I forgot sometimes how dependent I am on things for my happiness. Take, for example, the lowly pacifier.
This is one of the simple joys of infanthood. But take away that joy at your own risk.
My weekend pacifier trials began early Friday morning, at 3 a.m., when my daughter awoke and started crying for her paci, which had somehow gotten lost in her crib sheet. Usually, she wakes, whimpers adorably, I pop her pacifier back in her mouth, and we both get to sleep another 2-3 hours.
I usually keep an extra paci on my nightstand for just this reason.
But this night, I forgot my backup, and I couldn’t find the paci in my desperate in-the-dark search of the crib. By now she was starting to wake up, and her cries were gaining volume quickly. So I picked her up in a tight, mama-bear grip and sprinted around the house, searching, searching for a fix.
We own at least 8 pacifiers. Eight. I found zero on my first sweep of the house.
Finally I found one in the bottom of the car seat, among the stale puff treats that had convinced her to pull the plug on her last trip outside.
She immediately quieted down and even went back to sleep right away. Meanwhile, I went back through the house, turning off all the lights I had turned on and restoring order to the diaper bag, which I had unceremoniously dumped in the middle of the living room during my quest.
Later that morning, I found the lost paci, so we now had 2 accounted for, but somehow neither one made it into the car or the diaper bag for our trip to the sitter. This was the first time I had forgotten a paci for the sitter. “What happened?” she asked? “You usually have 2 or 3 in this bag.”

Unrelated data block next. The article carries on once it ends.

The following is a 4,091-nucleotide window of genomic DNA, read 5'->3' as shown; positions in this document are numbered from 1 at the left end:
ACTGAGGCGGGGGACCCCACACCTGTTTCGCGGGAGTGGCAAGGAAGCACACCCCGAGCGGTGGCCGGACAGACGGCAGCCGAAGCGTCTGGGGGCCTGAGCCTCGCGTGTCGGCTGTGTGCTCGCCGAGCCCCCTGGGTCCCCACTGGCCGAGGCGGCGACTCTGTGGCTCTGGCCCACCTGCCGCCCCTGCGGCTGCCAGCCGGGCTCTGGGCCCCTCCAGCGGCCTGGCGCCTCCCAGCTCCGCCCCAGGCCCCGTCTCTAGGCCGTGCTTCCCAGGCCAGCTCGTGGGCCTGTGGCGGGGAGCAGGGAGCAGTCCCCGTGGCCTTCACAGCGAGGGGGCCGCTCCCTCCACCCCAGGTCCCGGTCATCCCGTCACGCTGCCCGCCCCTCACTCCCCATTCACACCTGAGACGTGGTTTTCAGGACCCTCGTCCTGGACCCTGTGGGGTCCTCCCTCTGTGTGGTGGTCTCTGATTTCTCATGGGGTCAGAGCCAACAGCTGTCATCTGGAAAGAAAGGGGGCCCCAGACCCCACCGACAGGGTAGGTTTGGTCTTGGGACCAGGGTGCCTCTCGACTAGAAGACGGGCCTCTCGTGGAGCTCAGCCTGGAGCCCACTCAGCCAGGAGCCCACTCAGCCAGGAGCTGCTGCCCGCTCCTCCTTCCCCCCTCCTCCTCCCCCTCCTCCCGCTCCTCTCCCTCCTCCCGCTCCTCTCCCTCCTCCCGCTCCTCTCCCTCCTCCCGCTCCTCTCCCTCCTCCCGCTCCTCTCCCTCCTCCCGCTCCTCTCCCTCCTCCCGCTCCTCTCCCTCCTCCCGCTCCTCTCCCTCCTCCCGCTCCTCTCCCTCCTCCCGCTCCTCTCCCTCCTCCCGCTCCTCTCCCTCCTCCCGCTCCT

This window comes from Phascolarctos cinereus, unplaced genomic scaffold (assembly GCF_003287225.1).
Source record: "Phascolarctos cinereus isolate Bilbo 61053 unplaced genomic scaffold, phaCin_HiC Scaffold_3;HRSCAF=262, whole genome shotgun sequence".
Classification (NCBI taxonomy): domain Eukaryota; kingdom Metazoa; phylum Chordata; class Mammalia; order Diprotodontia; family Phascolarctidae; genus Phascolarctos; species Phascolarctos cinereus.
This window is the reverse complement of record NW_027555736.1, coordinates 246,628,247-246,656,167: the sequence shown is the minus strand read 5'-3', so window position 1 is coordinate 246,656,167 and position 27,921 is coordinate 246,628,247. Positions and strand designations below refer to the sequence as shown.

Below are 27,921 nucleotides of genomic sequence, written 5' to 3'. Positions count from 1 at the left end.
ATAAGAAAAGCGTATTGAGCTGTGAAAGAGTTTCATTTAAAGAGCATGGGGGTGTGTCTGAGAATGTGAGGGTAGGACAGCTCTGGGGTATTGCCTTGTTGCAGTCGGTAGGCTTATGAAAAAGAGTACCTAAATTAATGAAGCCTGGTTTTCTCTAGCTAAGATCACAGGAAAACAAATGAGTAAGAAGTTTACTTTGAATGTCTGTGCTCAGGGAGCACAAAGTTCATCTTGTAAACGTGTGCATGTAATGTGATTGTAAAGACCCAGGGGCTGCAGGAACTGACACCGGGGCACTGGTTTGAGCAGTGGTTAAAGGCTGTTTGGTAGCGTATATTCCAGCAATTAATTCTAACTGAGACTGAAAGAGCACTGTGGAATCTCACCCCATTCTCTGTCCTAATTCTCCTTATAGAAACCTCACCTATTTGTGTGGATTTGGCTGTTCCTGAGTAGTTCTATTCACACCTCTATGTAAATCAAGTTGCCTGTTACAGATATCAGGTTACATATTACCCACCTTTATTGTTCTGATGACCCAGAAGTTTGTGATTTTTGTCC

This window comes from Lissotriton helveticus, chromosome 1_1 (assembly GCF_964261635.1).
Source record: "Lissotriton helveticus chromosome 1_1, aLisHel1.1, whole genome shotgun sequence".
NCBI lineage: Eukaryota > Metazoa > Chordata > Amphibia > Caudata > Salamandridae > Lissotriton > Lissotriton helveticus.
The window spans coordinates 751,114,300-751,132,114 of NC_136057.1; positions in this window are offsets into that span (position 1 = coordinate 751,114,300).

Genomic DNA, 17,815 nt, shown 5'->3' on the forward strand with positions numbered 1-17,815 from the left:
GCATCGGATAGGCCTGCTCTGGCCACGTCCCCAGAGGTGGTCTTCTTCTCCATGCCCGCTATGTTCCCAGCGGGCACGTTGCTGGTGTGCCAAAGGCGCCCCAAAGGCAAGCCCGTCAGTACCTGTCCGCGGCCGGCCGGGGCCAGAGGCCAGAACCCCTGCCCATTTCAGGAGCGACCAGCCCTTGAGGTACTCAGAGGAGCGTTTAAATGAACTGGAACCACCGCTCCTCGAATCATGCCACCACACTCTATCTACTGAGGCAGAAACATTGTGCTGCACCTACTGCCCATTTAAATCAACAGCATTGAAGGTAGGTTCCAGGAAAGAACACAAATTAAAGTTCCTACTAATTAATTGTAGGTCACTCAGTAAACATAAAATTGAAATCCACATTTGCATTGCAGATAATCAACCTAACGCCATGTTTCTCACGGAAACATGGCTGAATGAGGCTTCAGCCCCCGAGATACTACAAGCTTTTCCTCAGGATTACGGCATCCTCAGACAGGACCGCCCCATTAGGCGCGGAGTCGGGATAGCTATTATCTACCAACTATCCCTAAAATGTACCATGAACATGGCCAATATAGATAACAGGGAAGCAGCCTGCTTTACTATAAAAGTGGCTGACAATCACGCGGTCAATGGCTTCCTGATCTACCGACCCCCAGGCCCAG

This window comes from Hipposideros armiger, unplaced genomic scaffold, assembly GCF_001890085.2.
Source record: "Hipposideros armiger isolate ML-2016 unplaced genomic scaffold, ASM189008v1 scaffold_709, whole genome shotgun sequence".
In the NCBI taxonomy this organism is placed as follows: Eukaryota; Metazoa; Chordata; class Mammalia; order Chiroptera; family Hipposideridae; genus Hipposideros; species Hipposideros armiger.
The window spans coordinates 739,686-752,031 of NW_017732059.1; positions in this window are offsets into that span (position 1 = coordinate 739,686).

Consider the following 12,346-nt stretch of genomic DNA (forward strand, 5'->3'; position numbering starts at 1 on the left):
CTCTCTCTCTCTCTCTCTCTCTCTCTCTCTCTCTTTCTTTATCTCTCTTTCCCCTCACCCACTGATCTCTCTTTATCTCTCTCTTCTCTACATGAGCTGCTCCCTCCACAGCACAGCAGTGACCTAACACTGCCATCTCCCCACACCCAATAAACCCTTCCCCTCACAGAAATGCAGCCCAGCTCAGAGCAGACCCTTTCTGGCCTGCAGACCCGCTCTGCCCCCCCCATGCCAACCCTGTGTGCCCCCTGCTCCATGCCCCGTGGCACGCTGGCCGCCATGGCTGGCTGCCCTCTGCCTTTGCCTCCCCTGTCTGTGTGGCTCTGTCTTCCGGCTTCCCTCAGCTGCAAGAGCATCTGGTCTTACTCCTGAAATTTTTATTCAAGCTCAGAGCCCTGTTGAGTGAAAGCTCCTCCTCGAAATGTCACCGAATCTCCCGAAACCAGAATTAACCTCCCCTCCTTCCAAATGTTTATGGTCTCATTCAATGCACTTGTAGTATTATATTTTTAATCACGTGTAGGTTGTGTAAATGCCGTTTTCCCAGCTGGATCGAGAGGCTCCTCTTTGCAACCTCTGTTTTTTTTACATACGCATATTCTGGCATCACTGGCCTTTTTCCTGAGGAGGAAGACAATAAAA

“Don’t ask!” I said.
Unfortunately, my daughter and the sitter did not have a good day. Apparently she refuses to go to sleep without her Binky. We had never tried putting her to sleep without a paci before. And now it is official: It doesn’t work.
Fast forward to Saturday. We had a much better night. I had my backup paci back in place, and we didn’t even need it. Baby girl slept through straight on to morning, thanks to a lack of daytime naps…
About 10:30 a.m., I decided to take the kids over to a park near the house with fountains that children can play in. My son was off and running in the water as soon as we arrived, while baby girl and I watched from a safe, not-in-the-splash-zone distance. I was holding her on my hip so she could watch her brother when a man asked me if I had dropped a pacifier. Sure enough, the light blue Binky we had arrived with was gone.
A woman had asked the man if it belonged to his kids. “She’s right over there,” he pointed out.
I thanked him and approached the woman, grateful for the tip. With the run we were on, I couldn’t afford to lose any more pacis.
But when I asked the woman if she had found a pacifier, she gave me a blank look and shook her head. I told her a man had told me to talk to her, but she just shook her head again. No paci.
“Well,” I told her, “if you find a light-blue paci, could you please let me know?” Sure, sure.
I walked back to my post, dumbfounded. What happened there? Who takes a stranger’s paci? I mean, that’s worse than taking candy from a baby.
Even my 3-year-old son knows the value of a paci. He knows that if he hands over one of those, my daughter will drop whatever toy of his that she was playing with to get it. He’ll run through the house screaming “Paci! Paci!” so he can have something to trade in order to get back his favorite toy car or firetruck.
But about 5 minutes later, while I was considering whether it would just be better to go buy more pacifiers, because obviously you can never have enough, the woman I had talked to came up to me holding the paci in a paper towel. “We found it!” she said. “I washed it for you.”
I thanked her profusely and tucked it into my diaper bag. One hot sanitizing wash, and it would be as good as new.
A Binky might not look like much, but I know better. That little piece of plastic is worth its weight in gold.
Jennifer Jhon is the youth editor of Teenlink.
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